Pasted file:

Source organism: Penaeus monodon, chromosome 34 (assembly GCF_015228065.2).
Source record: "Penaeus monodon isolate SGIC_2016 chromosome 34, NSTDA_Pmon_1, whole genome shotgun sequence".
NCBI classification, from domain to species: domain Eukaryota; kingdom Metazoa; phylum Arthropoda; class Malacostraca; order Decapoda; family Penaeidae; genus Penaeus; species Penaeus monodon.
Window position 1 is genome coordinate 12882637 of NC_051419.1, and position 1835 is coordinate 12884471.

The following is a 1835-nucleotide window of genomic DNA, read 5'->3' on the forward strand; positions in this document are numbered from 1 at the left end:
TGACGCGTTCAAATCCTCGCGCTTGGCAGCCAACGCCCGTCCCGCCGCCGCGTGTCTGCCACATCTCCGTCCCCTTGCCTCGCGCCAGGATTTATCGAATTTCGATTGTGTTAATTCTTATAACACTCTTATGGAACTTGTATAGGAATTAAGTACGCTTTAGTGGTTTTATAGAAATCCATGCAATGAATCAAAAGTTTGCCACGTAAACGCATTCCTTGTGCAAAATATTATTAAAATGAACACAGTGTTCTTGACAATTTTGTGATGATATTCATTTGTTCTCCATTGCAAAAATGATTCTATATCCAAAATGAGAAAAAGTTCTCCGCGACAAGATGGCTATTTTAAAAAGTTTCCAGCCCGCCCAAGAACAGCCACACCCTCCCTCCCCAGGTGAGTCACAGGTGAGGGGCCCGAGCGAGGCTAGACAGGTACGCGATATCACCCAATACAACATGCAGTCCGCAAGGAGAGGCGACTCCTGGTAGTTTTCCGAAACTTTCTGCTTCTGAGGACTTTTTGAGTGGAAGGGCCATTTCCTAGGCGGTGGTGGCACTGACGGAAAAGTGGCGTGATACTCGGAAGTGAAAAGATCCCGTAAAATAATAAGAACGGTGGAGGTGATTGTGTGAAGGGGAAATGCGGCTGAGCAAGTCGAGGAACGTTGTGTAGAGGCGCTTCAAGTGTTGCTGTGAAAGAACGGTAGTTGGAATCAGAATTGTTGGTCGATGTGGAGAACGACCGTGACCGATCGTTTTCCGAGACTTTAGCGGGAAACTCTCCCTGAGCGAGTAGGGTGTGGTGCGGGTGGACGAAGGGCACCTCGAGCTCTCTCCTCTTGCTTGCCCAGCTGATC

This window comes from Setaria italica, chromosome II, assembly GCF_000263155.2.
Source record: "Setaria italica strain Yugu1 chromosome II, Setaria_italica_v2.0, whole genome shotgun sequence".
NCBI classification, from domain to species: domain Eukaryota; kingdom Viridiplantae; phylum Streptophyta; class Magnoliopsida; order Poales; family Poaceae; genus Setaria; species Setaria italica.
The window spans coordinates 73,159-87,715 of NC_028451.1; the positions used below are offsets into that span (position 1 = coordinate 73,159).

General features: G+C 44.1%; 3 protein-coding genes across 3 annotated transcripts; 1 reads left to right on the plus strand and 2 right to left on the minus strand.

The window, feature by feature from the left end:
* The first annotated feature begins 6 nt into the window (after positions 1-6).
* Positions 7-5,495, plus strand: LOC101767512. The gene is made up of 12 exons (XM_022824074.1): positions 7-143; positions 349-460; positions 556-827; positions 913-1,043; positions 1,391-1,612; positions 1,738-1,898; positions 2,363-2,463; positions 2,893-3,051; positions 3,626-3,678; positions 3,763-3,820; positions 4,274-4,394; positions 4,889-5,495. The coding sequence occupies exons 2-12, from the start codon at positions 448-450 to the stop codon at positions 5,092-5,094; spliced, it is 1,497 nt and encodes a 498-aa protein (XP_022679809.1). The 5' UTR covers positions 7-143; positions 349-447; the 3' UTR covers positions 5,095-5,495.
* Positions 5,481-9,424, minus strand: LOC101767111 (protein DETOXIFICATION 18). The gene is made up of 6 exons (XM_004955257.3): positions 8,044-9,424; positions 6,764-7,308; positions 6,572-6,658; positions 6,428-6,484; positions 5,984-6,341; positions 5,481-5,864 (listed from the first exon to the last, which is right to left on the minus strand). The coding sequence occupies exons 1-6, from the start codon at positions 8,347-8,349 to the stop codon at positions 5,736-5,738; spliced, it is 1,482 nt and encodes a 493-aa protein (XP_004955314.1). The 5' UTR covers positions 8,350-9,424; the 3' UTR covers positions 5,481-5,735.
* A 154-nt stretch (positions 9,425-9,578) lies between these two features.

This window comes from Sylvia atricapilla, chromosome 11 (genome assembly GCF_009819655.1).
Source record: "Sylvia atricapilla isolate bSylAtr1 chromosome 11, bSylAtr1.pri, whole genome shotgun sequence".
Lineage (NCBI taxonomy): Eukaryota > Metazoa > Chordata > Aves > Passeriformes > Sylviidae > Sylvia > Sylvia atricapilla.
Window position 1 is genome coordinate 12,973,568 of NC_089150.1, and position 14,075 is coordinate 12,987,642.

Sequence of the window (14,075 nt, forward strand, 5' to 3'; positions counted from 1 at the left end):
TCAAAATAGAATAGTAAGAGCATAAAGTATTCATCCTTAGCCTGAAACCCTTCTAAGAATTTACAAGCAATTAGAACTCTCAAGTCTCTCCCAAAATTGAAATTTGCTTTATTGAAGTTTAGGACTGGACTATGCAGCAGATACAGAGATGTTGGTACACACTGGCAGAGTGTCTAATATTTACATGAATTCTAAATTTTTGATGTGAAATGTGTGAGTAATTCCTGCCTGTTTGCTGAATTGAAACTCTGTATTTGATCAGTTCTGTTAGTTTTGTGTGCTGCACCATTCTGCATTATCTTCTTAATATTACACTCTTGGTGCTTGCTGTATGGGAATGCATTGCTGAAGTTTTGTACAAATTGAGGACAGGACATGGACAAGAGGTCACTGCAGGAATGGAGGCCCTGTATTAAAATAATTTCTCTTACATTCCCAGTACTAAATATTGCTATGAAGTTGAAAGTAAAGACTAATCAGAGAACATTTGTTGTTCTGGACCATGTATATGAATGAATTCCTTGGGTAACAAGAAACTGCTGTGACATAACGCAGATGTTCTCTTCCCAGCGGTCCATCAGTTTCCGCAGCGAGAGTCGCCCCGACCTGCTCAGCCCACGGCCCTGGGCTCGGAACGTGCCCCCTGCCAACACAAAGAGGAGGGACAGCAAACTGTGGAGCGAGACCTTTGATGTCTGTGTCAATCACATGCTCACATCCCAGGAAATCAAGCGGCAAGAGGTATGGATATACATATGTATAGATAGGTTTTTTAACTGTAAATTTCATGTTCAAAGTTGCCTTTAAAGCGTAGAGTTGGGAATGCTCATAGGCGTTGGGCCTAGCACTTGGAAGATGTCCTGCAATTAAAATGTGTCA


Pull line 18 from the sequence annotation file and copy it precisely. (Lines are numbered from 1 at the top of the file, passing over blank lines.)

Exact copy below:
Source record: "Sylvia atricapilla isolate bSylAtr1 chromosome 11, bSylAtr1.pri, whole genome shotgun sequence".